Via Ed Morrissey, an amusing and hopelessly-belated mea culpa from one of the Senate's more liberal Democrats who all of a sudden regrets his participation in Harry Reid's 2013 partial nuke of the filibuster. Oh, it seemed like such a good idea at the time; those awful obstructionist Republicans weren't giving President Obama everything he wanted, so something had to be done. Reid used a strong-arm move to change the Senate rules with a bare majority vote, eliminating the minority's right to filibuster presidential nominations. Obama was the short-term beneficiary of the Reid Rule, installing his people as he saw fit, in both the executive branch and the federal judiciary (excepting the Supreme Court -- more on that in a moment). But now the proverbial shoe is on the other foot, and President Trump will have the opportunity to populate his administration with whomever he sees fit, not to mention a slew of district and circuit court judges. Cue the Democratic regret. Seriously: Thanks, Harry Reid. Come to think of it, if they really want to troll the Senate's chief troll on his way out the door, the GOP caucus could sign a 'thank you' note to him for empowering conservatives and the Trump administration. Meanwhile, here is Chris Coons expressing regret and making a terrible argument:
CNN: But Senator, also a rules change the Democrats put in place could also come back to bite you. I mean, I don’t get into the weeds, but Democrats made it much easier than a simple majority can push through presidential nominees. Democrats did it for themselves and now Republicans can do it as well.
COONS: That’s exactly right. The filibuster no longer acts as emergency brake on the nomination —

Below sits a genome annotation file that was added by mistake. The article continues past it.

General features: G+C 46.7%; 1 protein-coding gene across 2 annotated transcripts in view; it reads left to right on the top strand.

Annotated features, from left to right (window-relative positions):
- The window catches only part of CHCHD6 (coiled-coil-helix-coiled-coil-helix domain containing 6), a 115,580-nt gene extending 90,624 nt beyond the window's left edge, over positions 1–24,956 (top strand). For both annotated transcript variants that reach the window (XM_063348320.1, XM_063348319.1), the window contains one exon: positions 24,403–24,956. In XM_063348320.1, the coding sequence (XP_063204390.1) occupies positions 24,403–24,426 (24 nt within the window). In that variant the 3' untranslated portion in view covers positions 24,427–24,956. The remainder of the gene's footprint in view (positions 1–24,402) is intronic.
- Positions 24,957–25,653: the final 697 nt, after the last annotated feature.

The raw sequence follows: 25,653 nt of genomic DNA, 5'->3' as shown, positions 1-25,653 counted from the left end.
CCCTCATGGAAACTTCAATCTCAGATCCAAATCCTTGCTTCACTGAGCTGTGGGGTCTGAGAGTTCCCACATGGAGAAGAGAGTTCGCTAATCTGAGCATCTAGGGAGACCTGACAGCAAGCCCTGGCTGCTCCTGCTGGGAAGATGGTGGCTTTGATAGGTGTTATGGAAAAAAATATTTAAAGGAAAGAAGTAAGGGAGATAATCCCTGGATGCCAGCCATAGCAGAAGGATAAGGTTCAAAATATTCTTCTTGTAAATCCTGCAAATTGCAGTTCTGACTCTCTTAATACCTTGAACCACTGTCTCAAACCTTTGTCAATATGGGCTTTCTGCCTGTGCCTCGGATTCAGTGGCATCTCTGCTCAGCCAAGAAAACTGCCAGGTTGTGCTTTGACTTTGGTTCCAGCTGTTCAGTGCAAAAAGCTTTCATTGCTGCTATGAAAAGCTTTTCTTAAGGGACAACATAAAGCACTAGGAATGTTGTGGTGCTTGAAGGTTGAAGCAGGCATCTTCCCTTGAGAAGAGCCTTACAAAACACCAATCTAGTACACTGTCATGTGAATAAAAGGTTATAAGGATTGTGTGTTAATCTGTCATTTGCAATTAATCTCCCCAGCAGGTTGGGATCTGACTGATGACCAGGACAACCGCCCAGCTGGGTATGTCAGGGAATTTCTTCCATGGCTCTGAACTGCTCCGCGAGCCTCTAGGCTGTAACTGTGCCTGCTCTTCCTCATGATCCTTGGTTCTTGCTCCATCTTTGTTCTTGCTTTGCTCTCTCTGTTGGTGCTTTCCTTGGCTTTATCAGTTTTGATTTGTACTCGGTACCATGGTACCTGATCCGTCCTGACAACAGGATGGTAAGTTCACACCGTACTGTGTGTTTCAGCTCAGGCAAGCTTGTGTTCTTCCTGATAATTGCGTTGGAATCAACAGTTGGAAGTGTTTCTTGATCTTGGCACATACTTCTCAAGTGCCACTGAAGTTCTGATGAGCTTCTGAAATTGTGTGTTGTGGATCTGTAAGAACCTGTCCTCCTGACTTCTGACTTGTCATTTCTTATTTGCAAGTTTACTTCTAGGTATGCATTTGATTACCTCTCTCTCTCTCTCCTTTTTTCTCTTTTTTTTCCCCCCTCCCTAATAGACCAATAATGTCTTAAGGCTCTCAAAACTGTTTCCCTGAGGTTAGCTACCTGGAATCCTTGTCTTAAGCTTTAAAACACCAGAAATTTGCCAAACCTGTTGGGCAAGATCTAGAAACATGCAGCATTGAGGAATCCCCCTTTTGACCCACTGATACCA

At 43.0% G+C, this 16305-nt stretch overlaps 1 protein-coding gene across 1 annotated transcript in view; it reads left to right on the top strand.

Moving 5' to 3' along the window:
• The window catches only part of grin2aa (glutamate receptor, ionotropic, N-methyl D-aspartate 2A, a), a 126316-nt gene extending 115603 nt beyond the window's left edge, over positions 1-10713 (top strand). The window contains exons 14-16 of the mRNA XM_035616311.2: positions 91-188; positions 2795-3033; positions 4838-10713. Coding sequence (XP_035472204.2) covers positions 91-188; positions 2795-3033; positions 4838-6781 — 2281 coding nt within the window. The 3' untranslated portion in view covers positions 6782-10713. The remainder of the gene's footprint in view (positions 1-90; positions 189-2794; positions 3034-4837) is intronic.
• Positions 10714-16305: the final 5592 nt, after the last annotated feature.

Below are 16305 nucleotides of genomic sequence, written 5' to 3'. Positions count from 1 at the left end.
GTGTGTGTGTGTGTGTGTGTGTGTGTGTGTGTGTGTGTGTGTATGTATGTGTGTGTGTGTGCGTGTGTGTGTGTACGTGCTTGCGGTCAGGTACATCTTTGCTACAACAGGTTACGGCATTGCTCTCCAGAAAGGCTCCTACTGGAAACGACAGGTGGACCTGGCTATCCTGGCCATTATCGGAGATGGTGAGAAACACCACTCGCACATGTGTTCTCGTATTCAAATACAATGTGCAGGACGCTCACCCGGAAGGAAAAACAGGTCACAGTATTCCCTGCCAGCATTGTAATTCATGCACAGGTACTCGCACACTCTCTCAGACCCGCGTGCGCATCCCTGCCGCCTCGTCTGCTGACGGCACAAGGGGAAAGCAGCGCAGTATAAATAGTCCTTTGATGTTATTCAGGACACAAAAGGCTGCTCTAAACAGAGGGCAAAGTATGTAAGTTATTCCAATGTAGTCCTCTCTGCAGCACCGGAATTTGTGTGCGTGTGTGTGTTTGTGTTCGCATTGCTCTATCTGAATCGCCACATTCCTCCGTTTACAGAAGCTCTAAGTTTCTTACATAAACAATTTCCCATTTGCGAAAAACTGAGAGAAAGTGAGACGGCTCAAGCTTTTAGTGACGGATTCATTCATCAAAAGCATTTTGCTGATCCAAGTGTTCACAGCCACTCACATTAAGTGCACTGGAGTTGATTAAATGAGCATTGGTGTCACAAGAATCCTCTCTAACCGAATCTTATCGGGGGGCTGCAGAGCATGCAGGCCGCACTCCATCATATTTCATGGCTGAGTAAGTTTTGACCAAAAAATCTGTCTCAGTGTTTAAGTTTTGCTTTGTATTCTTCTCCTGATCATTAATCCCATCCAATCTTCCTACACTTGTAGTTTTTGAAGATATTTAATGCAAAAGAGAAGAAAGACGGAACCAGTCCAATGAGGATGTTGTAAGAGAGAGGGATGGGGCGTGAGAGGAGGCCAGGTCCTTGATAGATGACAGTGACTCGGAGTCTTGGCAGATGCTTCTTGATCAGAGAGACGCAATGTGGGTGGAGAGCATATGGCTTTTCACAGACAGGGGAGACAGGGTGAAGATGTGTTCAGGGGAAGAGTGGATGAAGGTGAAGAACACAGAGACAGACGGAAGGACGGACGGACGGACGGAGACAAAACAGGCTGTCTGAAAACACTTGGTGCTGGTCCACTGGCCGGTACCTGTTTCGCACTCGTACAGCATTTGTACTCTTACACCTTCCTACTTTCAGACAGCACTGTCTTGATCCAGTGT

CNN: So do you regret that?
COONS: I do regret that. I frankly think many of us will regret that in this Congress because it would have been a terrific speed bump, potential emergency brake, to have in our system to slow down the confirmation of extreme nominees. We’re instead going to have to depend on the American people, on thorough hearings and/or persuading a number of Republicans in those cases where President-elect Trump might nominate someone, who is just too extreme to the American people. I’ll remind you that Secretary Clinton won the popular vote and that Democrat — Senate candidates won more votes. So I don’t think Trump has an overwhelming mandate. I do think Republicans are conscious of that.
"I do regret that," he says, looking back wistfully upon his fateful 2013 decision to march in lockstep with Reid and strip away the very powers he how wishes he had at his disposal. And I'd write a detailed response to his rubbish point about the presidential and Senate 'popular votes,' but oh look -- I already did. Another note: President Trump will have an immediate opportunity to nominate a Supreme Court justice, thanks to the Biden Rule. Reid's filibuster nuke gambit held out a fig leaf exception for SCOTUS, maintaining the possibility of a filibuster for those picks. Liberals will undoubtedly squeal if he follows through on his promise and picks a strong (preferably young) constitutionalist in the mold of Scalia, and some on the Left will likely urge their Senators to mount filibusters -- especially if Trump gets a second or third bite at the apple. If Schumer and company try to block qualified Supreme Court nominees, the GOP should invoke the Kaine Rule (click through for an explanation) and expand the Reid Rule to include appointments to the high court. It's abundantly clear that Democrats were preparing to do so on behalf of President Hillary with their newly-recaptured Senate majority. They said as much. Oops. Ed says it well: "Hope you enjoy the Senate majority you helped build in single-party governance, Mr. Coons. You deserve it."
Parting thought: The legislative filibuster is a very different proposition. Senate Republicans may be frustrated and tempted to shatter the filibuster to impede bills from passage, but that would be a short-sighted mistake. This column makes a good case for why. Fortunately, it seems as though Senators on both sides of the aisle recognize the perils of messing with the legislative filibuster, even as that tool for blocking nominees has been eroded -- and probably killed off -- by the Democrats. Harry Reid's legacy.